Thursday, July 24, 2014

Off-Market Bed-Stuy 3-Family: Malcolm X Boulevard

In its first month, our new site has sent incredible for sale by owner and sell-curious owner leads our way.  Last week we saw 8 homes in one day, all asking between $3.2M and $7M - and the $7M house has offers above asking price already in pre-market!  That's Brooklyn for ya these days.  So it's refreshing to see a Bed-Stuy 3-Family fixer-upper like this house on the 100-block of Malcolm X Boulevard, asking $895K.  For now, this home is available exclusively on  The house is delivered vacant, has been vacant for some time, and needs plenty of work.  But it has original mantles, tile, shutters, ceiling medallions, and wainscoting that buyers we saw it with were eager to restore.  The curb appeal is intact in our book, and arched-brick construction in the cellar is a good sign too.  With the investors priced out, we think an end-user takes on this project for the right price.

Afterall, 124 Malcolm X Boulevard got over asking price, closing for $999K in May of this year.  And another 3-story, 98A Malcolm X Boulevard got $1.079M 2 months earlier.  Could this be the next house to trade on this block?

Everyone says they want a fixer-upper in Bed-Stuy under a million, but most of those are swooped up by investors, all-cash in a flash, and renovating them isn't as easy as it looks.  But here's one just out of reach for the investors, so have at it!

Pro's:  curb appeal, original details, delivered vacant, not asking over a million, no big broker open houses on the scene, legal 3-Family

Con's:  needs a ton of work, further into Bed-Stuy than many are ready for, finished product flips going for 10-20% more

Ideally:  it'll take time, money, and know-how to optimize this house, but for all those who hate on generic flipper renovations, here's your chance to try one on for size yourself

Wednesday, July 23, 2014

HomeCanvasr Listing Sold Before Hitting Open Market: 116 Bainbridge Street

Don't try a purchase like this on your StreetEasy, your New Times, your Trulia, Zillow, or Brownstoner.  Platinum Members were scoping this Stuyvesant Heights limestone gem at 116 Bainbridge Street months ago pre-renovation between $1.5M-$1.6M.  When no one stepped up high enough, the owner ostensibly wanted to finish their renovation and shoot for a higher price.  Available on post-renovation for a month now in the $1.795M range, we told Curbed it probably wouldn't make it to the open market - and it didn't.  The property is in contract around full asking price, all cash, and closing any day now.  Last month, the reno was turning out better than we'd expected...

Quintessential 3-Family with owner's duplex on the bottom and two rentals up top.  An extension on the parlor with the kitchen and still a nice yard.  All on one of the sickest blocks in Stuyvesant Heights, and for much less than a 260 Decatur Street.  You'll think you're in Park Slope when you walk down this block.  In a nice row of limestones...

You get that Magnus Dahlander without going over $5M.  Even in the winter, the view out the window is gold...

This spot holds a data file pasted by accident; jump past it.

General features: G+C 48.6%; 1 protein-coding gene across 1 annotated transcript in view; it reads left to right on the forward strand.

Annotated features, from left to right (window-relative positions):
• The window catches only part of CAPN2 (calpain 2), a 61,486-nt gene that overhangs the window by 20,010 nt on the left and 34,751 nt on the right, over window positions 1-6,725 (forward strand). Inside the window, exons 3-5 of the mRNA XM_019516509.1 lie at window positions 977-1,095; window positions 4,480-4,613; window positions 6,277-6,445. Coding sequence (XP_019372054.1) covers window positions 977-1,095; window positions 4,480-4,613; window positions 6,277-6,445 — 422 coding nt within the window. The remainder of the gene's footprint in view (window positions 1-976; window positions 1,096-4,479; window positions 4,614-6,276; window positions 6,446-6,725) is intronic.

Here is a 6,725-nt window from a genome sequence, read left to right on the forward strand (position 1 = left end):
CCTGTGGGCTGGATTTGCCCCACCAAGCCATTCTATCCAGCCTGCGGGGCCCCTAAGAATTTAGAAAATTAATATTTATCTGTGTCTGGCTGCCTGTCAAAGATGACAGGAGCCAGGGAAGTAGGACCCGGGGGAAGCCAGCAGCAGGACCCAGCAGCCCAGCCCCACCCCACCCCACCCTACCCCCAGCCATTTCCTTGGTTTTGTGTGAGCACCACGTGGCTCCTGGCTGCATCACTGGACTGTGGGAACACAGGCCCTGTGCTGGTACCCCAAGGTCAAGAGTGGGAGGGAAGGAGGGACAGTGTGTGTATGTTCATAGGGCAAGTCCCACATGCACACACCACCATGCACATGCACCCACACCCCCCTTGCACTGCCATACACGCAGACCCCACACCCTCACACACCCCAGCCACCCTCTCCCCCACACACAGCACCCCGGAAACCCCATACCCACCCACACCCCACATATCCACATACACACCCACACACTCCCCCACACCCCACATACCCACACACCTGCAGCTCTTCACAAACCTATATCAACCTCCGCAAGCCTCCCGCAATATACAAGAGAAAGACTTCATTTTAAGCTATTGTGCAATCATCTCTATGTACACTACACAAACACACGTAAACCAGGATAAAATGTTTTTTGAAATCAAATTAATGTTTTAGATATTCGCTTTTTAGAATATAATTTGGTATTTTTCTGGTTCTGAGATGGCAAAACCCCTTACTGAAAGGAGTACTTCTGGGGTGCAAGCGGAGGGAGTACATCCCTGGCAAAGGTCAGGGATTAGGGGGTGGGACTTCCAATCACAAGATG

Over $1.7M cash in Bed-Stuy... are we even surprised anymore?  Also another demonstration that properties sell before they hit the market on a regular basis, even if the plan was to hit the market all along.  And if the nay-sayers still don't know by now, they'd better ASK somebody!

Pro's:  full-sized renovated historic limestone gem on great block, near the train, about as good as east Bed-Stuy gets, available without a packed open house, better reno than we were expecting

Con's:  not on everyone's radar, price bubbled up as reno came long, not the configuration everyone wanted, already gone all-cash full-ask

Ideally:  considering the pricing on a gut like 259 Decatur Street, this is a steal - as shocking as that sounds  

Saturday, July 19, 2014

Bed-Stuy Loft Condo Hits the Market: 689 Myrtle Avenue

Platinum Members have purchased in Bed-Stuy's "The Chocolate Factory" condos before.  Now another unit hits the market at 689 Myrtle Avenue that's bound to have a few buyers ready for it.  As seen first on, weighing in at over 1,300 sqft, with 18' ceilings, a common roof deck with a garden and sick windowed-out gym... the asking price of $889K makes condos a mile & half north in Williamsburg for $1.2M look silly.  See for yourself...

Get your skyline views on from the friendly confines of northwest Bed-Stuy...

With some new construction condos in Bed-Stuy closing for $700-$800/sqft and up, $660/sqft is looking pretty enticing.  Plus maintenance under $700/month.

The only potential hold-ups are that, although it has 2 baths, it's only got a "den" as the 2nd bedroom.  Also, it's on the first floor.  And you can still get railroad apartments under $800K in Prospect Heights.  Although nothing as grand as this.

Pro's:  huge loft condo under $900K, modern renovation, great price per square foot, low monthly fees, sick amenities in the building

Con's:  it's not Williamsburg, it's not on an upper floor, worse condos can be had for cheaper in better neighborhoods

Ideally:  at the right price, we don't see this lasting long.  Pratt grads with a little help from the 'rents should be pouncing...